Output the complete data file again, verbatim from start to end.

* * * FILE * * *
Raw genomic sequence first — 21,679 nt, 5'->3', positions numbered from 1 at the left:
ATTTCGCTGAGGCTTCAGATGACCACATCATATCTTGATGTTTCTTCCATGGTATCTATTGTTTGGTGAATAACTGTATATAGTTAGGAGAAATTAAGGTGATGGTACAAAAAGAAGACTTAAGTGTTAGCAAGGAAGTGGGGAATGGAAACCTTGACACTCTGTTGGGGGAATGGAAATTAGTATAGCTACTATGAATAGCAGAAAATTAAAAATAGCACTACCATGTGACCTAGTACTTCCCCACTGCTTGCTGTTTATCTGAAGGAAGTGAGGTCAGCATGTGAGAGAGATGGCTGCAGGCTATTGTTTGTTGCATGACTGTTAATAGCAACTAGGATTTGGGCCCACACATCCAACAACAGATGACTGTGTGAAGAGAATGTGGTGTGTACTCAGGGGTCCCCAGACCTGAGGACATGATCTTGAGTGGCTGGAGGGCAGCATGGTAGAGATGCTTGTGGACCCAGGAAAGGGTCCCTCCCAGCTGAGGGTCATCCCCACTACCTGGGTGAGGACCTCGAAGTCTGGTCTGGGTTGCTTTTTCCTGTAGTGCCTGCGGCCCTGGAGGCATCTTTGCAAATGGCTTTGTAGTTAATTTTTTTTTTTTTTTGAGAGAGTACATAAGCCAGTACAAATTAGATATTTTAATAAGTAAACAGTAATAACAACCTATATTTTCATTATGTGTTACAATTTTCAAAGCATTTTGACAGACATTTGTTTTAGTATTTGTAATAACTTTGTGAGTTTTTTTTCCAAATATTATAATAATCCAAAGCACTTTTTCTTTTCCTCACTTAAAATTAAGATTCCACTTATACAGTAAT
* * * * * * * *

Raw genomic sequence first — 21,679 nt, 5'->3', positions numbered from 1 at the left:
ATTTCGCTGAGGCTTCAGATGACCACATCATATCTTGATGTTTCTTCCATGGTATCTATTGTTTGGTGAATAACTGTATATAGTTAGGAGAAATTAAGGTGATGGTACAAAAAGAAGACTTAAGTGTTAGCAAGGAAGTGGGGAATGGAAACCTTGACACTCTGTTGGGGGAATGGAAATTAGTATAGCTACTATGAATAGCAGAAAATTAAAAATAGCACTACCATGTGACCTAGTACTTCCCCACTGCTTGCTGTTTATCTGAAGGAAGTGAGGTCAGCATGTGAGAGAGATGGCTGCAGGCTATTGTTTGTTGCATGACTGTTAATAGCAACTAGGATTTGGGCCCACACATCCAACAACAGATGACTGTGTGAAGAGAATGTGGTGTGTACTCAGGGGTCCCCAGACCTGAGGACATGATCTTGAGTGGCTGGAGGGCAGCATGGTAGAGATGCTTGTGGACCCAGGAAAGGGTCCCTCCCAGCTGAGGGTCATCCCCACTACCTGGGTGAGGACCTCGAAGTCTGGTCTGGGTTGCTTTTTCCTGTAGTGCCTGCGGCCCTGGAGGCATCTTTGCAAATGGCTTTGTAGTTAATTTTTTTTTTTTTTTGAGAGAGTACATAAGCCAGTACAAATTAGATATTTTAATAAGTAAACAGTAATAACAACCTATATTTTCATTATGTGTTACAATTTTCAAAGCATTTTGACAGACATTTGTTTTAGTATTTGTAATAACTTTGTGAGTTTTTTTTCCAAATATTATAATAATCCAAAGCACTTTTTCTTTTCCTCACTTAAAATTAAGATTCCACTTATACAGTAAT